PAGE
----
Denver using UV rays to 'zap' E-Coli from water supply

DENVER — The City of Denver is working on meeting its 2020 water quality goals by using new technology. 

Because of the city’s industrial history, lakes and creeks in the area tend to test high for E-Coli. 

City officials want to get rid of high E-coli levels to allow residents the opportunity to enjoy the waters without getting sick. 

They’ve installed two different projects that will halt the reproduction of E-coli into the water. 

The UV vault recently installed at 36th Avenue & Arkins Court in the RiNo district is helping Denver meet its 2020 Sustainability Goal to improve water quality.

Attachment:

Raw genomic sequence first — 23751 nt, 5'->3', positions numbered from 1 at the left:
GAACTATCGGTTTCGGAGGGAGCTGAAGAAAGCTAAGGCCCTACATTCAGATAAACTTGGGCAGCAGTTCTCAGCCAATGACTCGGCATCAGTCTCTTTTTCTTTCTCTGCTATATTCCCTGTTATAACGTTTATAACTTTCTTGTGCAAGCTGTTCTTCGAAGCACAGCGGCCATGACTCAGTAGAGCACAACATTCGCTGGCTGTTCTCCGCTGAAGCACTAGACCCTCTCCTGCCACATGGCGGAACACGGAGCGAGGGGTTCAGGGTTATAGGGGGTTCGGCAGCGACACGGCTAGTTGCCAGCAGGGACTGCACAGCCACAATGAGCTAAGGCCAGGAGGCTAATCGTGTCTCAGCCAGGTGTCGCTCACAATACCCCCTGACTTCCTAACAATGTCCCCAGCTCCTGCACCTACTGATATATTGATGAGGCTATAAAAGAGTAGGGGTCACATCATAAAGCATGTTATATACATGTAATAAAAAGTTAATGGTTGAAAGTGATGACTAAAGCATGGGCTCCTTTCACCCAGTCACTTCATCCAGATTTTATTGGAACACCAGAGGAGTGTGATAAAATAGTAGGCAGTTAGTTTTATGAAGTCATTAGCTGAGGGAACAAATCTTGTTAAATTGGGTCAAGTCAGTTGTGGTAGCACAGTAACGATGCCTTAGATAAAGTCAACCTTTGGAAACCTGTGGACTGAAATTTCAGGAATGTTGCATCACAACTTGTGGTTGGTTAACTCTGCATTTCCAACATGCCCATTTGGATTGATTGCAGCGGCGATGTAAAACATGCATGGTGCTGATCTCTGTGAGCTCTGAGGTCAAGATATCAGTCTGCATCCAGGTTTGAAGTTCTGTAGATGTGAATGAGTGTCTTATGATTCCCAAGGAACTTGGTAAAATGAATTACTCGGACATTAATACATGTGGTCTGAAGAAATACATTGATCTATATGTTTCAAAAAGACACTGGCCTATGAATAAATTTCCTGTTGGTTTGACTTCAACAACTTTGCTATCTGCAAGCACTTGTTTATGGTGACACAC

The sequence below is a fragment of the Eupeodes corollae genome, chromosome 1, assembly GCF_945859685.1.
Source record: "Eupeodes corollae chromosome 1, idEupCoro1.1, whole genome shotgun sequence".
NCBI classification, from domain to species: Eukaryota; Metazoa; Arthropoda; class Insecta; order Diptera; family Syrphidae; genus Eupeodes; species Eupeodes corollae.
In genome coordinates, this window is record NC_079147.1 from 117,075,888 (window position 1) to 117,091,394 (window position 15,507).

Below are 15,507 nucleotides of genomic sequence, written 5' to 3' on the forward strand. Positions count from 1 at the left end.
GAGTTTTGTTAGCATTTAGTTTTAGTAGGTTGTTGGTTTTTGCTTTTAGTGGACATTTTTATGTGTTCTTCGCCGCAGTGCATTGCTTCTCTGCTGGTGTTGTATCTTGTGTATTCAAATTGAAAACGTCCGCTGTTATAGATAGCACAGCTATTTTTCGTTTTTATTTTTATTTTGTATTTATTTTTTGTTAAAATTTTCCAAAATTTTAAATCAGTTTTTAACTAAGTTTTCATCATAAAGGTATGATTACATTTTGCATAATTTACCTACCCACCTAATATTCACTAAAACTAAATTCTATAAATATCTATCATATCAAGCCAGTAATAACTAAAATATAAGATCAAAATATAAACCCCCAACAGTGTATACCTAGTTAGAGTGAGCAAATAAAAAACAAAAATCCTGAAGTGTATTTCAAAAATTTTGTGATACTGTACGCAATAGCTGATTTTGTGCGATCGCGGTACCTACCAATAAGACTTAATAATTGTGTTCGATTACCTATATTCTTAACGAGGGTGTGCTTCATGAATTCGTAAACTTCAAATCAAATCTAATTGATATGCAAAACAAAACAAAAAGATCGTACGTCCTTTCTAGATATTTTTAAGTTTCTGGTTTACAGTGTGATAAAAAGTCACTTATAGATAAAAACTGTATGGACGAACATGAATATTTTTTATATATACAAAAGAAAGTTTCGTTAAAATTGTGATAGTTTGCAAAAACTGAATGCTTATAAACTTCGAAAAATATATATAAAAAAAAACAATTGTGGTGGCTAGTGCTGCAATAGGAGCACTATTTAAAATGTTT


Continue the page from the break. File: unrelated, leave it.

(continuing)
Here’s how it works:

  • The stormwater runoff flows from the street into an inlet.
  • Once the water is in the sewer, it is directed into a storm pipe.
  • That pipe then takes the water to the vault.
  • Once inside the vault, the water is directed into a different pipe, which has UV lights built inside of it.
  • The UV lights then “zap” any E. coli in the water, preventing them from reproducing.
  • The treated water is then taken to the South Platte River.

So far, the city has been able to remove tens of thousands of E. coli from stormwater runoff in Rhino.

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